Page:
The last few weeks have seen claim and counter-claim over the future funding of the vital Taxicard service – a lifeline for many thousands of Disabled and older Londoners.
Set up by Ken Livingstone when he was leader of the Greater London Council in the 1980s, the scheme is funded through Transport for London (TfL) who contribute 80% of its funding costs – over £10 million a year. The rest of the approximately £2 million funding comes from London borough contributions.
However due to an historic agreement between both organisations, Taxicard has been run and operated solely by London Councils – with TfL having very little say in its operation despite contributing the lion’s share of its budget. This is about to change with the negotiation of a new contract that will see TfL take more ownership of the way Taxicard is run, including choosing who the new taxi service provider will be.
Over the last seven years, Taxicard has been the victim of cuts that have seen the scheme become expensive for many to use. These cuts have been mainly due to London boroughs reducing or cutting their contributions to the scheme altogether. This has resulted in a postcode lottery of service provision with wildly different trip allocations across London. An example: Disabled people in Newham are being offered 144 trips whilst Harrow offers 40 trips a year.
In addition many boroughs have a strict banding system that gives different trips according to strict eligibility criteria which often force Disabled and older people to give up their Freedom Passes to get more trips.
TfL Business plan 2017/18-2021/22 – Devil in the detail?
Julian Bell, the chair of London Councils Transport and Environment Committee (TEC) and leader of Ealing Council, has written to Val Shawcross, Deputy Mayor for Transport expressing concerns about alleged cuts to the Taxicard budget in TfL’s Business plan.
In his letter he states:
“As you know we are concerned about the impact of budget cuts on vulnerable service users served by the Taxicard scheme. The proposed cut of 13% reduction in 2018/19 and a 1%, 0% and 3% increase in the level of Taxicard funding in subsequent years represent significant real terms cuts to services, taking account of inflationary fares increases”.
Cllr Bell then goes on to cite the negative impact this will have on Disabled and Older Taxicard scheme members and requests that an Equality Impact Assessment must be done if any cuts are to take place.
The claim of a cut in Taxicard’s budget was refuted in a tweet by Val Shawcross
Claire Mann, Director of Bus Operations at TfL states in an email to Disabled and older people’s groups:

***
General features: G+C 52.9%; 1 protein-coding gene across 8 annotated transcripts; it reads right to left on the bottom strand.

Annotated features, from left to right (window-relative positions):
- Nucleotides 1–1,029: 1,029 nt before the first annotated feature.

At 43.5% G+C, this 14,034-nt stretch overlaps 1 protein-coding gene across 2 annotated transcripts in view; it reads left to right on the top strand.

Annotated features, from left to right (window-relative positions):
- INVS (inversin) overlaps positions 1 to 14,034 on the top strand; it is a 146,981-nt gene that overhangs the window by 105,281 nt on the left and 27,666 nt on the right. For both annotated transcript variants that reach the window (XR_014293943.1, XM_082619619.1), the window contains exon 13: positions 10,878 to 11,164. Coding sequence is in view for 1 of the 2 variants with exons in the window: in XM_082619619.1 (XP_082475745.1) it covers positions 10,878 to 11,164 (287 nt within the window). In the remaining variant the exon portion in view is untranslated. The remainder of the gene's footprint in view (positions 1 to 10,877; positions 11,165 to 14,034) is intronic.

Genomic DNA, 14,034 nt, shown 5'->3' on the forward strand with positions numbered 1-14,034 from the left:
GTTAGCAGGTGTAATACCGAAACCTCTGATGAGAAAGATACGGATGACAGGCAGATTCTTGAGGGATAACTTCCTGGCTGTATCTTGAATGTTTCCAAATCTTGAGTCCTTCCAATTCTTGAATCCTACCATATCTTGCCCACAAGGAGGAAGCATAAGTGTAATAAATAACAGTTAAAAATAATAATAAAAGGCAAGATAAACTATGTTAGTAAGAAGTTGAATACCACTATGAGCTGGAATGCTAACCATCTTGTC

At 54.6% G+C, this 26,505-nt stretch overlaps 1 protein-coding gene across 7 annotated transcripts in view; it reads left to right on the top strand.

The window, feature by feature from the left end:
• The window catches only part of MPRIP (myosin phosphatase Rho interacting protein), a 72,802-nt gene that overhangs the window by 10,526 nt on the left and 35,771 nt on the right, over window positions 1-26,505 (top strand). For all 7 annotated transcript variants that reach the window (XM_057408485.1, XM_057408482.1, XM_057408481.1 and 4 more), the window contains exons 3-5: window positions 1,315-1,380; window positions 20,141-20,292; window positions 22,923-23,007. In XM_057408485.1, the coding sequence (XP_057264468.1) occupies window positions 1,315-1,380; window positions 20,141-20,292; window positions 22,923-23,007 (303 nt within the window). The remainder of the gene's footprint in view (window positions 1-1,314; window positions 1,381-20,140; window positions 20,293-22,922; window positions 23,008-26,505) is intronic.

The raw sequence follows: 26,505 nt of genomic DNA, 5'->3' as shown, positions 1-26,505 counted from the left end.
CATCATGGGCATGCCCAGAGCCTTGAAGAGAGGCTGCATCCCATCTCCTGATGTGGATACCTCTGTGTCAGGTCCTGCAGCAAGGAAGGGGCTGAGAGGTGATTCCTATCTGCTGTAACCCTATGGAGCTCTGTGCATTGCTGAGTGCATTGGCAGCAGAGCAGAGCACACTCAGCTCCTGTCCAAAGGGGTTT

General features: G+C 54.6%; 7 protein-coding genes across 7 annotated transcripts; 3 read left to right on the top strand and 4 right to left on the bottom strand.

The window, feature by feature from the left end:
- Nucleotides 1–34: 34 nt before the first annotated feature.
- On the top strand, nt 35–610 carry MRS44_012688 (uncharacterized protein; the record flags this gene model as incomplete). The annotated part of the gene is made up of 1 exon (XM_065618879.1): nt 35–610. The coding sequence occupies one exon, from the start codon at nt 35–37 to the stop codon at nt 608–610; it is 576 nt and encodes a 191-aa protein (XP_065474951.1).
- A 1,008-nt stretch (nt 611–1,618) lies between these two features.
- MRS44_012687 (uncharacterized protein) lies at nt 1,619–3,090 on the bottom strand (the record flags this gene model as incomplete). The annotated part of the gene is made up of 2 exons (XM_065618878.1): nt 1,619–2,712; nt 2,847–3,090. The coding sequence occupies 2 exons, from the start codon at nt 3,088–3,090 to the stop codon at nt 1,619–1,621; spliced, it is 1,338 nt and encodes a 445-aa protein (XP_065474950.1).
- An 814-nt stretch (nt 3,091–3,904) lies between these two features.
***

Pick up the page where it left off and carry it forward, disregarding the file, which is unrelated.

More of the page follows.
“I should be clear that the Taxicard budget has not been cut and in fact no budget has yet been set for the service next year. The Mayor, Sadiq Khan, and the Transport Commissioner, Mike Brown, have categorically guaranteed that we will continue to provide the funding needed to provide the same level of service, in every part of London. We and London Councils are currently in the process of recommissioning the Taxicard service with that specification – and will pay whatever the procurement says is needed to provide that service. There will be no reduction in the Taxicard service and nobody will miss out who received support before”.
Guaranteed funding and consultation with Taxicard users
London’s growing older population means that Taxicard and Dial-a-Ride cannot be the poor family relation in our city’s transport network. Even with the most high tech fully accessible public transport network, there will always be people who need and rely on the additional support that door-to-door services like Taxicard offer.
Therefore Taxicard must have the ring-fenced funding that increases year on year to meet the needs of Disabled and older service users.
We welcome the assertion from TfL that there will be no cut in its contribution to Taxicard. We will be watching developments closely to ensure that the service continues to benefit from the funding it has had previously.
However going forward Taxicard has to change to meet the growing needs of its service users.
In the short term, with a new provider about to be chosen in the next few months, we hope that users will benefit from the scheme harnessing some of the seismic changes and innovations that have taken place in the Taxi and PHV industry of late.
In the longer term, TfA believes that the Mayor and TfL should take complete control of Taxicard. Only then can we end the postcode lottery of service provision and see a levelling up of the service. Under TfL’s control there is also a possibility that both Taxicard and Dial-a-Ride can be reconfigured and joined up so as to maximise the door-to-door options available in London.
Finally, consultation with Taxicard users has to improve. Whilst Cllr Bell’s call for an equality impact assessment on any TfL budget cuts is welcome, it has to be noted that London Councils has never conducted such an assessment for the cuts it has implemented to the scheme over the last few years. In fact, there has never been a sustained programme of involvement and consultation with Taxicard users.
With TfA’s origins as the user group of Taxicard when it was first set up, we will continue to lobby and campaign for this lifeline service to grow over the years ahead.
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